You can’t have true freedom and liberty absent any standards by which you measure whether or not those freedoms are being exercised in a responsible manner.

    Secondly, the bastardizing of the language so that ‘rights’ to too many people now means “getting what I want when I want it” (including having it stolen from others and given to them).

    That’s why we have a nation that’s chock full of, for instance, Occupy morons and various other narcissists who claim a right to having other’s pay for their college ‘education’, a right to matriculate for four (or more) years taking silly classes in worthless BS (examples of which are made in this thread), and the right, further still, to be rewarded for this garbage (that they believe represents something valuable) by being given a position at a company immediately upon graduation at a salary of 50K and up.

    Comment by Jman1961 — June 14, 2013 @ 4:43 pm - June 14, 2013

  44. [...] at Gay Patriot has up a really interesting blog post on “Humanities in the 21st [...]

    Pingback by Jihawg Ammo: Pork-Infused Bullets to Deter Terrorists and Weekend Links! — June 15, 2013 @ 8:45 pm - June 15, 2013

  45. It’s a right/left issue because the right has abandoned (or has been chased from) the humanities, rightists appreciate facts and consistent logic

    Erm… that seems to me a bit of a stretch, unless you want to argue that the whole of Christian moral theology (for example) is a “leftist” endeavor!

    I would concede that Catholic “natural law” theology often has a high degree of internal logical consistency. But overall, it’s a system based not on consistency with empiric facts, but on consistency with unprovable axioms that are accepted as necessarily true by the consensus of the faithful.

    Comment by Throbert McGee — June 16, 2013 @ 4:38 pm - June 16, 2013

  46. P.S. Or, in some of Aquinas’s arguments, there may have been consistency with purported empiric facts that were promulgated by scholars of the day but that eventually turned out to have no scientific basis.

    E.g., in making his “natural law” case against onanism, Aquinas may have been relying on the false but then-common belief that men can run out of semen. (He doesn’t actually say this, but for some reason he thinks it’s quite uncontroversial that emitting semen for non-procreative reasons is intrinsically “contrary to man’s good” — whereas walking on one’s hands or picking up a spoon with one’s toes is , for some reason, NOT contrary to “natural order.”)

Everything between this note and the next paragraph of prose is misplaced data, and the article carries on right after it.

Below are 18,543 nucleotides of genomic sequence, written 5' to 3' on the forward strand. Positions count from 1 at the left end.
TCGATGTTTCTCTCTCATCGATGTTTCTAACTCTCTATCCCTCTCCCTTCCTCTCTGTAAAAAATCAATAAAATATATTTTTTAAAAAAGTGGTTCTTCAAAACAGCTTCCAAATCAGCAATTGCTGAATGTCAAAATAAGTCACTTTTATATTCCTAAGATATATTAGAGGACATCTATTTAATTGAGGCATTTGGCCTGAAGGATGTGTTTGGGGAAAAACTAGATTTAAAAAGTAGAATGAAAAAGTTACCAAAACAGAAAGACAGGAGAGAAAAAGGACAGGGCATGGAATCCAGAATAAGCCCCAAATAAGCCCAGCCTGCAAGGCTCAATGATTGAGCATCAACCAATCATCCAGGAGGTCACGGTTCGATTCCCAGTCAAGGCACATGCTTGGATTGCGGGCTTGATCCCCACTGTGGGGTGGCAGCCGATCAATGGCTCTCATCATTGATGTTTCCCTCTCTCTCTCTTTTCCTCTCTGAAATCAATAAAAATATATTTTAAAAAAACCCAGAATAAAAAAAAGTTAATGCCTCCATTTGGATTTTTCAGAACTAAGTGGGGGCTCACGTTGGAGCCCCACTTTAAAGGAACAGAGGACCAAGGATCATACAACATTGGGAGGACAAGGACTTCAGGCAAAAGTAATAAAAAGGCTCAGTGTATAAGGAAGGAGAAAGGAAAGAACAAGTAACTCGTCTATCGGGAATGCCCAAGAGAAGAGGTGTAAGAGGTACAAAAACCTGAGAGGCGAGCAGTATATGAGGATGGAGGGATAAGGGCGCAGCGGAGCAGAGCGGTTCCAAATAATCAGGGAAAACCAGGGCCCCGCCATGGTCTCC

Comment by Throbert McGee — June 16, 2013 @ 4:44 pm - June 16, 2013

  47. I would finally point out that in the “state religion” of the USSR — call it Englomarxoleninism or Sovietism or whatever — the objective scientific certainty and reliabilty of dialectic materialism was constantly asserted, while the subjectivity and falseness of “bourgeois science” was also constantly asserted.

    So, the claim that belief in facts and certainty is characteristic of the Right while waffling subjectivism is characteristic of the Left just doesn’t make much sense to me, historically speaking.

    At best you might make a more qualified claim that today’s Left has degenerated intellectually (possibly because they were traumatized by the poor predictive power of 19th century Marxist theory, or possibly because they’re fraudulent sinecures willfully running a racket to keep themselves employed, or possibly for other reasons).

    Comment by Throbert McGee — June 16, 2013 @ 4:54 pm - June 16, 2013